Fun theme, right? The revealer is right in the middle at 36A: Said no ... or, interpreted differently, a hint to entering the answers to 16-, 26-, 46- and 61-Across (REFUSED). The reparsing of the answer leads to the idea that the letter string RERE will be replaced with the "fused" RE. Thus, 16A: Was worth another mention (BOREPEATING) is really "bore repeating." The same trick occurs in the other three theme answers, FAREDUCTION, FIRESISTANT, and NATURESERVE. When I first entered the answers before getting to the revealer, I wondered whether the second word of the phrase was indicative of the trick, as in "Please reserve the extra RE," or some such.

Some fun clues today include 29A: International intelligence organization? (MENSA), 14D: Sort of poem not usually pluralized by adding an -s (HAIKU) - nice ROI there (and see glossary in sidebar for definition of ROI - it's really there now!), and 51D: Leader of Argos? (ALPHA). I was just talking with Frannie over the New Year's about how I don't get fooled by these sorts of clues for letters. But this one took it a step further into the Greek alphabet! Nice.

Bach Ma Temple in HANOI

I'll put in a plug for EZRA Klein here. His podcasts have really helped me educate myself on the history of the Israel-Palestine conflict, and given me insight into each side's viewpoint. 

Finally, I'd like to nominate ICARE for the answer that most needs to be removed from the crossword lexicon. I just don't think anybody would ever say this in a non-ironic way. I'm ready to be done with caring in this excellent New Year! Just kidding. I would be happy to call any one of you AMI.

- Colum

Tuesday, January 2, 2024

Tuesday, January 2, 2024, Jeffrey Marinovic

Hello one and all. Or maybe just one. Hard to tell when you're sending blog posts out into the ether...

Things have quieted in Albany, with the departure of all guests after the various holiday celebrations. I'm in the start of a two week vacation prior to starting a new job in New Jersey. So things feel a little unsettled at the moment. Moving is one of the greatest stressors in a life, they say. I'm trying to do this a bit at a time to make things less stressful. Hard to say if it's working.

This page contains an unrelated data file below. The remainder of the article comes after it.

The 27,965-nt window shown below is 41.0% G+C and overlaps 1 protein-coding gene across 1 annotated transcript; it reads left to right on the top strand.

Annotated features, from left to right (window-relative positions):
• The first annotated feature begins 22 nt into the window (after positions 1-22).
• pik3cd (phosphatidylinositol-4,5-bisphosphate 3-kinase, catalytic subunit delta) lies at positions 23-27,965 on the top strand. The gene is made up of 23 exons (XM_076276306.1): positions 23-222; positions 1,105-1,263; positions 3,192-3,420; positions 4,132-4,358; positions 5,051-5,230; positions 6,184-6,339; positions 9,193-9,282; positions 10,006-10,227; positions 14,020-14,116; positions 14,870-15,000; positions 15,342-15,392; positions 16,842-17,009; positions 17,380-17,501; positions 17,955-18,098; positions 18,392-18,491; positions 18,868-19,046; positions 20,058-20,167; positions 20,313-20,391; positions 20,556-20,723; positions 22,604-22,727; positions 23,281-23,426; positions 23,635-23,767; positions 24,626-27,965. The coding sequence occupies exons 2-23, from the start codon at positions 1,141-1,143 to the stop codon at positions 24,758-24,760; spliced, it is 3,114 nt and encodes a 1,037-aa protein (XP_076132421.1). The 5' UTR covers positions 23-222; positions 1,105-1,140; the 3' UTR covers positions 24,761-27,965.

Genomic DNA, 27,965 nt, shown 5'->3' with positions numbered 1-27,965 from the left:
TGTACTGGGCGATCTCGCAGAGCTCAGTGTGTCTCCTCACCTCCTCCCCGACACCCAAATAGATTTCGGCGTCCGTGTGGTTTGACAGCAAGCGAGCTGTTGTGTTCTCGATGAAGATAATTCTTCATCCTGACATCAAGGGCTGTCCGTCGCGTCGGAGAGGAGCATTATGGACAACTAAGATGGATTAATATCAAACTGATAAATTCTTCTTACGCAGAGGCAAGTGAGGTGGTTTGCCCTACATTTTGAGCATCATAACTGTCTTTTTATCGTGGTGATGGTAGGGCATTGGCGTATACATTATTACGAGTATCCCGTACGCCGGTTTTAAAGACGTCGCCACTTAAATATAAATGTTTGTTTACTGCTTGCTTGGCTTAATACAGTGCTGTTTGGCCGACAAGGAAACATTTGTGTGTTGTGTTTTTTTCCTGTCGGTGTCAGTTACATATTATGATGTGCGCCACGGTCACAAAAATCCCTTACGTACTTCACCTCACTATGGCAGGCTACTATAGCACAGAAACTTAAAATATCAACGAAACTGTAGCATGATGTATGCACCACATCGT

Meanwhile, the Tuesday puzzle provides a bit of stress relief. Today's theme are pairs of two-word phrases composed of two pairs of antonyms. Thus STANDDOWN and SITUP are paired, likewise HITME and MISSYOU. It's a fun concept, with the 15-letter grid-spanner revealer at 38A: Some grammatical no-nos ... or a description of four pairs of answers in this puzzle? (DOUBLENEGATIVES). Although I'm not averse to using a double negative, myself.

What do you think of a clue like 34A: Place to find gold ... that's not yours? (MINE)? I'm amused by the concept. In a Tuesday grid, the second part is not necessary by any means. But it's a very clever secondary definition which could be taken as a declamatory statement, as in "That's not yours! It's mine!" The question mark is only necessary to alert the solver that it is a secondary definition.

Otherwise it's a pretty straightforward Tuesday. RIGAMAROLE is an excellent long down answer (longer than any of the theme answers!). 

- Colum

Monday, January 1, 2024

Monday, January 1, 2024, Harry Zheng

Happy New Year! Colum, Horace, and Frances are gathered here together to bring you the first blog post of the year. We had a very enjoyable NYE gathering, with games, libations, and friends. One of our games was to put two resolutions on paper strips, which were then picked from a bowl. I am to keep a dream journal for the year, which is a really great idea, and one I would otherwise never have thought to do.

I will briefly comment on the puzzle: our theme is phrases of the form XXY. My favorite of the four is DUCKDUCKGOOSE for fond childhood memories. THERETHERENOW reminds me of the Radiohead song "There, There." Otherwise, it's a smooth and enjoyable solve for a Monday. I will now turn the blog over to my esteemed co-bloggers for further commentary.

HIPHIPHOORAY for a new year! Horace here. I look forward to better things in 2024. I know there's ALOT to worry about (the WOE of the upcoming election ... SOS!), but there will also be another ACPT (see you in April!), and there's always that personal REFORM to work on. For me, anyway, that seems to be a never-ending chore. Heh. One of the resolutions I received last night was to "Listen more lovingly; focus on the speaker; enter their world!" So what are your resolutions? What will you work on this year? 

This puzzle was fun. I liked the theme, and the fill had some interesting elements. STROP (Barber's razor sharpener) is a good word. I never really understood how that STRIP of leather could work, but hey, there must be something to it. COPYTHAT (Relative of "Roger," in radio transmissions) is crisp, BOARDWALK (Property next to Go in Monopoly) brings back old board game memories, and who doesn't enjoy HERESY?

Frannie here. I guess it is now up TOI to write something. I could strike the familiar TUNE that the New Year is the time UHAUL your lifestyle into focus and see how it has AGED, but I could also check my crossword reviewer contract to see if there isn't a CLAWS about not working on federal holidays...

And there you have it. Another year started, another year of blog posts. Philbo, we're thinking of you!

- Colum, Horace, and Frances